Over the next 7 years it became a very well established venue, hosting acts such as George Clinton, The Black Keys, Queens of the Stone Age, Arctic Monkeys and The Killers, to name a few.[10] It had a capacity of 1850.

Proposed demolition

An artist's impression of what the new site will look like

In late 2012 it was sold to a Chinese developer Jinshan Investment Group for $11.2 million. The new owners revealed plans for a major 30-storey W Hotel development replacing the theatre in mid 2013, worth $180 million.[11] These plans generated considerable opposition, especially from Melbourne's music community.[12] The surprise opposition met by the developers from the council for the new plans led to the original plans to be downgraded to a smaller 7-storey hotel. The Palace was closed in April 2014.

The fight to save the Palace went to VCAT in early 2016. However, after many months of deliberation, the decision was made to allow demolition and redevelopment works to go ahead. The decision was passionately appealed but this too was unsuccessful.[13] As of December 2016, no works have taken place yet.

In popular culture

In 1956, the Palace Theatre helped to inspire an enduring Olympic tradition, when a teenager named John Ian Wing wrote a letter to the organisers of the Melbourne Olympics, suggesting that the Closing Ceremony feature the athletes of all nations entering the stadium as an intermingled group. The idea was adopted, and helped to redeem the Melbourne Games' reputation as the 'Friendly Games'.[14] Wing has since written that his idea was inspired by his observation of the jumbled and spirited crowds exiting the Palace Theatre, visible from his home above a Bourke Street restaurant.[15][16]

In 1976, cover band The Blue Echoes used a photograph of Bourke Street for the album cover for their album 'Dancing in the Street'. The Palace can clearly been seen on the photograph.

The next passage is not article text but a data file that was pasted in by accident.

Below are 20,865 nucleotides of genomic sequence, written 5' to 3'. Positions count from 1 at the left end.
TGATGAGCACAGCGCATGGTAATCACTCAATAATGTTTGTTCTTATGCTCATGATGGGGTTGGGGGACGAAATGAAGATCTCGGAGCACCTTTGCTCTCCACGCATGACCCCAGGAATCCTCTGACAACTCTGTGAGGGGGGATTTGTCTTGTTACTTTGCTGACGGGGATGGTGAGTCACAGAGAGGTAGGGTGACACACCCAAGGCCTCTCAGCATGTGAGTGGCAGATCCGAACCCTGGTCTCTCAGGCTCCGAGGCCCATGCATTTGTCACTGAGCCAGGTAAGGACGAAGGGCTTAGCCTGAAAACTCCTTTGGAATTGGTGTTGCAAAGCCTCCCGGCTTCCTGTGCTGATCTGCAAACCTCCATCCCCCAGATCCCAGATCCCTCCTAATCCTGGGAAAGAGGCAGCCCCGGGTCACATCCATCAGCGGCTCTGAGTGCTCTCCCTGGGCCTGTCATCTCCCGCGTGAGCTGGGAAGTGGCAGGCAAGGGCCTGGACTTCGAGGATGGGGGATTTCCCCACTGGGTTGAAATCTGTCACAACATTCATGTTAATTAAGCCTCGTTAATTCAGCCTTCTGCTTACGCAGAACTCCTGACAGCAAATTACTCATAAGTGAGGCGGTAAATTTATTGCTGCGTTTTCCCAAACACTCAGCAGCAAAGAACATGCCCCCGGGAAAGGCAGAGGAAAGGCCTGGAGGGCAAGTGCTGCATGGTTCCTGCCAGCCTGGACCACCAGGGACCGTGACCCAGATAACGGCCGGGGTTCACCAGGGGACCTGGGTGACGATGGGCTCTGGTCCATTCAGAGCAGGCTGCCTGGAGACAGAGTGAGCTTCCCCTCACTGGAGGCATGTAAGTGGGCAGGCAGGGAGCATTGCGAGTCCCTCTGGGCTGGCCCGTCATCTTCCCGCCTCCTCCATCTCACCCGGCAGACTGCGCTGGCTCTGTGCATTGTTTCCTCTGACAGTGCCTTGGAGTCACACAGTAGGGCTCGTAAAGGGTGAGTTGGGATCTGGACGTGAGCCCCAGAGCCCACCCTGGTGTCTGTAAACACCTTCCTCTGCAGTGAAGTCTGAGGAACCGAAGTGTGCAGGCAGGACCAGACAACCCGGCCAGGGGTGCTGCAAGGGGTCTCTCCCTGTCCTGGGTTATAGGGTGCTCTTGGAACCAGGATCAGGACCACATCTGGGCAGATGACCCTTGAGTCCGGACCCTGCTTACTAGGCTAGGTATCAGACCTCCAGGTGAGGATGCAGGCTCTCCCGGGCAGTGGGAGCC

Save the Palace campaigners outside the former theatre

In late 2014, while the City of Melbourne was considering heritage protection of the interior, a skip in a rear lane was discovered full of broken pieces of the interior decorative plaster and tiles, and jackhammering sounds coming from inside. Activists claimed that owners Jinshan Investments were deliberately destroying the interior features to prevent any heritage listing.[17][18]

However, Jinshan Representatives claimed that "over the past 100 years [The Palace] has been dramatically altered, with much of its original features and history stripped by previous owners, including the Metro Nightclub which added steel staircases and galleries that dramatically transformed the interior in the 1980s."[19]


  1. ^ Palace devotees step up campaign to save venue, The Age, 11 October 2013
  2. ^ Assessment of Cultural Heritage Significance, Heritage Victoria, November 2013
  3. ^ Assessment of Cultural Heritage Significance, Heritage Victoria, November 2013
  4. ^ Heritage Appraisal, Palace Theatre, Lovell Chen, June 2013
  5. ^ Heritage Appraisal, Palace Theatre, Lovell Chen, June 2013
  6. ^ Heritage Appraisal, Palace Theatre, Lovell Chen, June 2013
  7. ^ Assessment of Cultural Heritage Significance, Heritage Victoria, November 2013
  8. ^ "Metro Nightclub Melbourne". Retrieved 19 Oct 2015.
  9. ^ Palace sold for $13mill, Australian Financial Review,30 August 2012
  10. ^ "Melbourne's Palace Theatre falls silent for the last time". Retrieved 20 Oct 2015.
  11. ^ "Palace Theatre Enters Last Chance Saloon As The Bulldozers Warm Up". Retrieved 19 Oct 2015.
  12. ^
  13. ^ "Palace Theatre to Be Demolished". Retrieved 15 November 2016.
  14. ^ Button, James (11 November 2006). "Ceremony born from Wing and a prayer". The Age.
  15. ^ Wing, John Ian. "History of the Olympic Closing Ceremony". Retrieved 4 December 2014. At the time, I was living above my father's restaurant at 16 Bourke Street Melbourne, which was two doors away from St James picture theatre. It was now about 11.00pm. A few hours earlier, looking down into the street, I watched people lining up in an orderly manner waiting to go into the theatre. Now I watched them come out in one big mass, spilling out onto the road and stopping the traffic. They were smiling and laughing and even talking to strangers as if they had known each other before. Then the ‘idea’ came to me. As I was writing my letter to the chairman of the Organising Committee, I suggested that all the athletes of the world should come together for the closing ceremony, to unite and intermingle and enter the Stadium as One Nation.
  16. ^ Culpepper, Chuck (23 August 2008). "His big idea had legs". Los Angeles Times.
  17. ^ "Outrage as workers begin ripping out Palace interior before Council Heritage Decision". Retrieved 15 May 2016.
  18. ^ "Palace Theatre enters last chance saloon as the bulldozers warm up". Retrieved 15 May 2016.
  19. ^ "Jinshan Investments defends stripping of Palace Theatre Venue". Retrieved 15 May 2016.

Coordinates: 37°48′41″S 144°58′20″E / 37.81139°S 144.97222°E / -37.81139; 144.97222